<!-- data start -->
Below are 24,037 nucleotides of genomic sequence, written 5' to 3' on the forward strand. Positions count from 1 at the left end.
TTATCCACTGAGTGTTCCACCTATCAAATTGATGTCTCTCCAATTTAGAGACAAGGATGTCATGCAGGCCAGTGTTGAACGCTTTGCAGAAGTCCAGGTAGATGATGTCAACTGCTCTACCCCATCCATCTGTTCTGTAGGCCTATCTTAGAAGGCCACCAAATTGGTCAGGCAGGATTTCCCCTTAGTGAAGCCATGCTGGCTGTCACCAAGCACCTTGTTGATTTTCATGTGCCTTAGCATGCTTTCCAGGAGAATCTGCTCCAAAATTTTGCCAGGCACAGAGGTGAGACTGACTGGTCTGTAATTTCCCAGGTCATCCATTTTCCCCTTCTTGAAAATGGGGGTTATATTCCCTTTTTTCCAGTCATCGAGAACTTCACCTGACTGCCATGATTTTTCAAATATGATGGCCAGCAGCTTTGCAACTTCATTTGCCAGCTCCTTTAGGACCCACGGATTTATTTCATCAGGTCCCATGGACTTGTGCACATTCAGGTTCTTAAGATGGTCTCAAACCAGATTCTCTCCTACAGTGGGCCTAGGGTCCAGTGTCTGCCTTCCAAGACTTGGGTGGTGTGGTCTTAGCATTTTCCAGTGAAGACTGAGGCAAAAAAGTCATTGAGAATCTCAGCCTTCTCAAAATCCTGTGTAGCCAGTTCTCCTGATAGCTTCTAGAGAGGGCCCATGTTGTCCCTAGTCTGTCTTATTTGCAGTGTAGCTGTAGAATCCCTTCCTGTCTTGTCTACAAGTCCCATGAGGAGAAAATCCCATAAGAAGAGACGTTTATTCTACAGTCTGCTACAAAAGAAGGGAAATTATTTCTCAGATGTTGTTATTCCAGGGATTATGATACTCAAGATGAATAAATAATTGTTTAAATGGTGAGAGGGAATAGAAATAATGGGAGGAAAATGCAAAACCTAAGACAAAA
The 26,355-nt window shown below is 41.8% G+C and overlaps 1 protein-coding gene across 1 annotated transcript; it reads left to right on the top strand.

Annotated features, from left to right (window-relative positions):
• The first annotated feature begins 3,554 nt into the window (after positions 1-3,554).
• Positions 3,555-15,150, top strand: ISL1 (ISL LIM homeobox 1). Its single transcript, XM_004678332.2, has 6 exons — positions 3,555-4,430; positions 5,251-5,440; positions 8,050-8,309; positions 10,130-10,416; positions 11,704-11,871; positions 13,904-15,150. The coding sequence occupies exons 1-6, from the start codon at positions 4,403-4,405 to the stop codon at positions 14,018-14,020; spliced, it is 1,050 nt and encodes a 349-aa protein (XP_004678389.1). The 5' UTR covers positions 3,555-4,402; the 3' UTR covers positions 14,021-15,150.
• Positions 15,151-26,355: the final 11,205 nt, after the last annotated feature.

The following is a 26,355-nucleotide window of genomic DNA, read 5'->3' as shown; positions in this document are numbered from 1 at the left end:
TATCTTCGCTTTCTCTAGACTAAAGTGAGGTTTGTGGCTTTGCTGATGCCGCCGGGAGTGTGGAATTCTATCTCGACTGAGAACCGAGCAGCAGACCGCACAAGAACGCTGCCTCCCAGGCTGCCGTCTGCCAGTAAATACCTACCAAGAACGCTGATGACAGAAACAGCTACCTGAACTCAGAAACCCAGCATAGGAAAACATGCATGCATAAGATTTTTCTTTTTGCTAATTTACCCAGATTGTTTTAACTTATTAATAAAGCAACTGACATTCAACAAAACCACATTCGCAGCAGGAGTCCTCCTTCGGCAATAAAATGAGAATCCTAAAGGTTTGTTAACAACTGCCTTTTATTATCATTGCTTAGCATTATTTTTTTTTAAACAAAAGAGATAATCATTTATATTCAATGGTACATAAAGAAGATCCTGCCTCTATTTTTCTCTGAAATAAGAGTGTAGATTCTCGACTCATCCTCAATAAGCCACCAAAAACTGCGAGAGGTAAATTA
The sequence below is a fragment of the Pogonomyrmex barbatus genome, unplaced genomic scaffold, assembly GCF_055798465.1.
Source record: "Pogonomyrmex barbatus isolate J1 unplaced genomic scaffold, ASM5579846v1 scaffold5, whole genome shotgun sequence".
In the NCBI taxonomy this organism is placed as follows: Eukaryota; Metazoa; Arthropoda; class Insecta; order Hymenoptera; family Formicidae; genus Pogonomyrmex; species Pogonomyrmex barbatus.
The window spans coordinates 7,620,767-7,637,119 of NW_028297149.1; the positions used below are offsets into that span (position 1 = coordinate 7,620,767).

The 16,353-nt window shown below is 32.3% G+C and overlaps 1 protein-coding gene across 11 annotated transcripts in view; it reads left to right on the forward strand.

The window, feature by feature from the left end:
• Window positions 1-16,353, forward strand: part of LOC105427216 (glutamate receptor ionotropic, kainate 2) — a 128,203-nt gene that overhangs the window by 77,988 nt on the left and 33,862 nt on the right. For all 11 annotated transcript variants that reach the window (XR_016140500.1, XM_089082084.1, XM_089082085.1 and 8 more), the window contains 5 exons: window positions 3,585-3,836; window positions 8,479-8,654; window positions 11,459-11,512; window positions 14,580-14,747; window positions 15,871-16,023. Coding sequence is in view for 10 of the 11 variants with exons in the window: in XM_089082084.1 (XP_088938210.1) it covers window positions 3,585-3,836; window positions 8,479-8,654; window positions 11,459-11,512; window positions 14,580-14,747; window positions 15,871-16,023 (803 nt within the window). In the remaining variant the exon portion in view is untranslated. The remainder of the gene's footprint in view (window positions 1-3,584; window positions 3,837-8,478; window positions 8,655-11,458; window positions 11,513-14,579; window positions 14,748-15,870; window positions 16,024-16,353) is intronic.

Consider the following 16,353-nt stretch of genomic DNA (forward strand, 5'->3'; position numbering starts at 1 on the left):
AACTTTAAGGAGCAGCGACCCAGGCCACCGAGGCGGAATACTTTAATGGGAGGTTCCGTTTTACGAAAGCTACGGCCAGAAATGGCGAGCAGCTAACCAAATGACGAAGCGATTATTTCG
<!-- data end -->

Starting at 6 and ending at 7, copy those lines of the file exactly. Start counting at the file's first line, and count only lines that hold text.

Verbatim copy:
• Positions 3,555-15,150, top strand: ISL1 (ISL LIM homeobox 1). Its single transcript, XM_004678332.2, has 6 exons — positions 3,555-4,430; positions 5,251-5,440; positions 8,050-8,309; positions 10,130-10,416; positions 11,704-11,871; positions 13,904-15,150. The coding sequence occupies exons 1-6, from the start codon at positions 4,403-4,405 to the stop codon at positions 14,018-14,020; spliced, it is 1,050 nt and encodes a 349-aa protein (XP_004678389.1). The 5' UTR covers positions 3,555-4,402; the 3' UTR covers positions 14,021-15,150.
• Positions 15,151-26,355: the final 11,205 nt, after the last annotated feature.